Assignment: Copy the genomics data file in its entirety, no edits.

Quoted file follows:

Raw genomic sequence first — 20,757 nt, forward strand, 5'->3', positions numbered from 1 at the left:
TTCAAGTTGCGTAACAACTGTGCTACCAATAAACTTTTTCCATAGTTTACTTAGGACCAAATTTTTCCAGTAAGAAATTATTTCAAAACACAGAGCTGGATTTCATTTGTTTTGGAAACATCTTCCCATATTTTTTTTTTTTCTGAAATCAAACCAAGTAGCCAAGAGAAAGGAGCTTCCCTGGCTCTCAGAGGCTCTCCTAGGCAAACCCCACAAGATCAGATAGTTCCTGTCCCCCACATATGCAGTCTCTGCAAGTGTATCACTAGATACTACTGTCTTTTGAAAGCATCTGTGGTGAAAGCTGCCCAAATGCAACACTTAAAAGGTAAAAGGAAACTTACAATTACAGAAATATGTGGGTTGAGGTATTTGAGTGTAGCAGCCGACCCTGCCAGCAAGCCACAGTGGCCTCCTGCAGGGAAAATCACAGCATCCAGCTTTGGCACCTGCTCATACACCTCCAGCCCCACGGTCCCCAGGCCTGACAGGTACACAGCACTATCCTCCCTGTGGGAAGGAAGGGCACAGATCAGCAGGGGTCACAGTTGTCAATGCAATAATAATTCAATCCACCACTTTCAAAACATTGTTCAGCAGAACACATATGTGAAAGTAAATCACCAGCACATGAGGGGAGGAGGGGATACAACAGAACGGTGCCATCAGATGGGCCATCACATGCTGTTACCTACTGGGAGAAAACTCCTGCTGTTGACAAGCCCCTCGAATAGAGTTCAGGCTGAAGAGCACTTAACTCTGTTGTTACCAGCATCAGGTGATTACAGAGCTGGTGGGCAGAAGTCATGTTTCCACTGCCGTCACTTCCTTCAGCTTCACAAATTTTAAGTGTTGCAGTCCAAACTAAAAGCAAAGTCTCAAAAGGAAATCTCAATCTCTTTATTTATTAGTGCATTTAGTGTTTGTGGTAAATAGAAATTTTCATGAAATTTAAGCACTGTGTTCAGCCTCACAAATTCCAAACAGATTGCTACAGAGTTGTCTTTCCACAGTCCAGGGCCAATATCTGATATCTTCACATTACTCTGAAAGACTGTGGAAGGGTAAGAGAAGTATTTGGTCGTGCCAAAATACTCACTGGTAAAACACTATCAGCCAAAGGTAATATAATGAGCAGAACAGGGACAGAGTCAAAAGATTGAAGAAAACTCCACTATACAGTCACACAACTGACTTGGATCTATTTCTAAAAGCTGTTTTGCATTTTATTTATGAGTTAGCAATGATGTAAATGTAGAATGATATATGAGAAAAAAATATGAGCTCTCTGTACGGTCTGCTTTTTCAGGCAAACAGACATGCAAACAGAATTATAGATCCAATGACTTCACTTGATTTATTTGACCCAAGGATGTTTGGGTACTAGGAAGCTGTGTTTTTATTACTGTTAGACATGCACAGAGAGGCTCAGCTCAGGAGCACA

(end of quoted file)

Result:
Raw genomic sequence first — 20,757 nt, forward strand, 5'->3', positions numbered from 1 at the left:
TTCAAGTTGCGTAACAACTGTGCTACCAATAAACTTTTTCCATAGTTTACTTAGGACCAAATTTTTCCAGTAAGAAATTATTTCAAAACACAGAGCTGGATTTCATTTGTTTTGGAAACATCTTCCCATATTTTTTTTTTTTCTGAAATCAAACCAAGTAGCCAAGAGAAAGGAGCTTCCCTGGCTCTCAGAGGCTCTCCTAGGCAAACCCCACAAGATCAGATAGTTCCTGTCCCCCACATATGCAGTCTCTGCAAGTGTATCACTAGATACTACTGTCTTTTGAAAGCATCTGTGGTGAAAGCTGCCCAAATGCAACACTTAAAAGGTAAAAGGAAACTTACAATTACAGAAATATGTGGGTTGAGGTATTTGAGTGTAGCAGCCGACCCTGCCAGCAAGCCACAGTGGCCTCCTGCAGGGAAAATCACAGCATCCAGCTTTGGCACCTGCTCATACACCTCCAGCCCCACGGTCCCCAGGCCTGACAGGTACACAGCACTATCCTCCCTGTGGGAAGGAAGGGCACAGATCAGCAGGGGTCACAGTTGTCAATGCAATAATAATTCAATCCACCACTTTCAAAACATTGTTCAGCAGAACACATATGTGAAAGTAAATCACCAGCACATGAGGGGAGGAGGGGATACAACAGAACGGTGCCATCAGATGGGCCATCACATGCTGTTACCTACTGGGAGAAAACTCCTGCTGTTGACAAGCCCCTCGAATAGAGTTCAGGCTGAAGAGCACTTAACTCTGTTGTTACCAGCATCAGGTGATTACAGAGCTGGTGGGCAGAAGTCATGTTTCCACTGCCGTCACTTCCTTCAGCTTCACAAATTTTAAGTGTTGCAGTCCAAACTAAAAGCAAAGTCTCAAAAGGAAATCTCAATCTCTTTATTTATTAGTGCATTTAGTGTTTGTGGTAAATAGAAATTTTCATGAAATTTAAGCACTGTGTTCAGCCTCACAAATTCCAAACAGATTGCTACAGAGTTGTCTTTCCACAGTCCAGGGCCAATATCTGATATCTTCACATTACTCTGAAAGACTGTGGAAGGGTAAGAGAAGTATTTGGTCGTGCCAAAATACTCACTGGTAAAACACTATCAGCCAAAGGTAATATAATGAGCAGAACAGGGACAGAGTCAAAAGATTGAAGAAAACTCCACTATACAGTCACACAACTGACTTGGATCTATTTCTAAAAGCTGTTTTGCATTTTATTTATGAGTTAGCAATGATGTAAATGTAGAATGATATATGAGAAAAAAATATGAGCTCTCTGTACGGTCTGCTTTTTCAGGCAAACAGACATGCAAACAGAATTATAGATCCAATGACTTCACTTGATTTATTTGACCCAAGGATGTTTGGGTACTAGGAAGCTGTGTTTTTATTACTGTTAGACATGCACAGAGAGGCTCAGCTCAGGAGCACA